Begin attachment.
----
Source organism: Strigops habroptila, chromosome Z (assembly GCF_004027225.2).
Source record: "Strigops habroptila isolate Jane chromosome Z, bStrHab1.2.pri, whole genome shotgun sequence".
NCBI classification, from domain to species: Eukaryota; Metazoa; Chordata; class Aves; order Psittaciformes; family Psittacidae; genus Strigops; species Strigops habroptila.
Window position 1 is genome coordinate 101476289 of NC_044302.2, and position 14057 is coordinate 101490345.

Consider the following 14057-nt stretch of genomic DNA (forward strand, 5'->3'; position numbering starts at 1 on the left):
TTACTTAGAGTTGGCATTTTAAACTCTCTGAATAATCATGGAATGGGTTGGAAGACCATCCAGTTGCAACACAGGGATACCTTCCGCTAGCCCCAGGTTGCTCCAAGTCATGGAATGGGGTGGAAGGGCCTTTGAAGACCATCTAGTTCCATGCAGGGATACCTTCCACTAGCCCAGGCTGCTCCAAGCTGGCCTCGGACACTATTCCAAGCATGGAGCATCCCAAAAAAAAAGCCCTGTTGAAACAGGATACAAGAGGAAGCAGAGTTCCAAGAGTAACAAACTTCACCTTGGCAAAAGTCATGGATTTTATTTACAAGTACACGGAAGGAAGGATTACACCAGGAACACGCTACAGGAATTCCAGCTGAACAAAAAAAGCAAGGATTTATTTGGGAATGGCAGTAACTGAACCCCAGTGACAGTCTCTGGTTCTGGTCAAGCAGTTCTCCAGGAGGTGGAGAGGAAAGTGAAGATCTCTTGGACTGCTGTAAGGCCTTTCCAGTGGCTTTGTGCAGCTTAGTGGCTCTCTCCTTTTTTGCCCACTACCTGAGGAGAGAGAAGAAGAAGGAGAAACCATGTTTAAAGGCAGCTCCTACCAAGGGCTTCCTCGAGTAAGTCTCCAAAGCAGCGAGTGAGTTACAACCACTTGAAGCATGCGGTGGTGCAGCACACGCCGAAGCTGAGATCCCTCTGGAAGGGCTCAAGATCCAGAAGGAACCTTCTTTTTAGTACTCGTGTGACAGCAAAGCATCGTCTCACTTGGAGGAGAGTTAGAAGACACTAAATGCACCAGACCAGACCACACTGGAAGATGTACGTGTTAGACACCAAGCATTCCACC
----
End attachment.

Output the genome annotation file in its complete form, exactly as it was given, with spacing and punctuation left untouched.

Source organism: Strigops habroptila, chromosome Z (assembly GCF_004027225.2).
Source record: "Strigops habroptila isolate Jane chromosome Z, bStrHab1.2.pri, whole genome shotgun sequence".
NCBI classification, from domain to species: Eukaryota; Metazoa; Chordata; class Aves; order Psittaciformes; family Psittacidae; genus Strigops; species Strigops habroptila.
Window position 1 is genome coordinate 101476289 of NC_044302.2, and position 14057 is coordinate 101490345.

Consider the following 14057-nt stretch of genomic DNA (forward strand, 5'->3'; position numbering starts at 1 on the left):
TTACTTAGAGTTGGCATTTTAAACTCTCTGAATAATCATGGAATGGGTTGGAAGACCATCCAGTTGCAACACAGGGATACCTTCCGCTAGCCCCAGGTTGCTCCAAGTCATGGAATGGGGTGGAAGGGCCTTTGAAGACCATCTAGTTCCATGCAGGGATACCTTCCACTAGCCCAGGCTGCTCCAAGCTGGCCTCGGACACTATTCCAAGCATGGAGCATCCCAAAAAAAAAGCCCTGTTGAAACAGGATACAAGAGGAAGCAGAGTTCCAAGAGTAACAAACTTCACCTTGGCAAAAGTCATGGATTTTATTTACAAGTACACGGAAGGAAGGATTACACCAGGAACACGCTACAGGAATTCCAGCTGAACAAAAAAAGCAAGGATTTATTTGGGAATGGCAGTAACTGAACCCCAGTGACAGTCTCTGGTTCTGGTCAAGCAGTTCTCCAGGAGGTGGAGAGGAAAGTGAAGATCTCTTGGACTGCTGTAAGGCCTTTCCAGTGGCTTTGTGCAGCTTAGTGGCTCTCTCCTTTTTTGCCCACTACCTGAGGAGAGAGAAGAAGAAGGAGAAACCATGTTTAAAGGCAGCTCCTACCAAGGGCTTCCTCGAGTAAGTCTCCAAAGCAGCGAGTGAGTTACAACCACTTGAAGCATGCGGTGGTGCAGCACACGCCGAAGCTGAGATCCCTCTGGAAGGGCTCAAGATCCAGAAGGAACCTTCTTTTTAGTACTCGTGTGACAGCAAAGCATCGTCTCACTTGGAGGAGAGTTAGAAGACACTAAATGCACCAGACCAGACCACACTGGAAGATGTACGTGTTAGACACCAAGCATTCCACC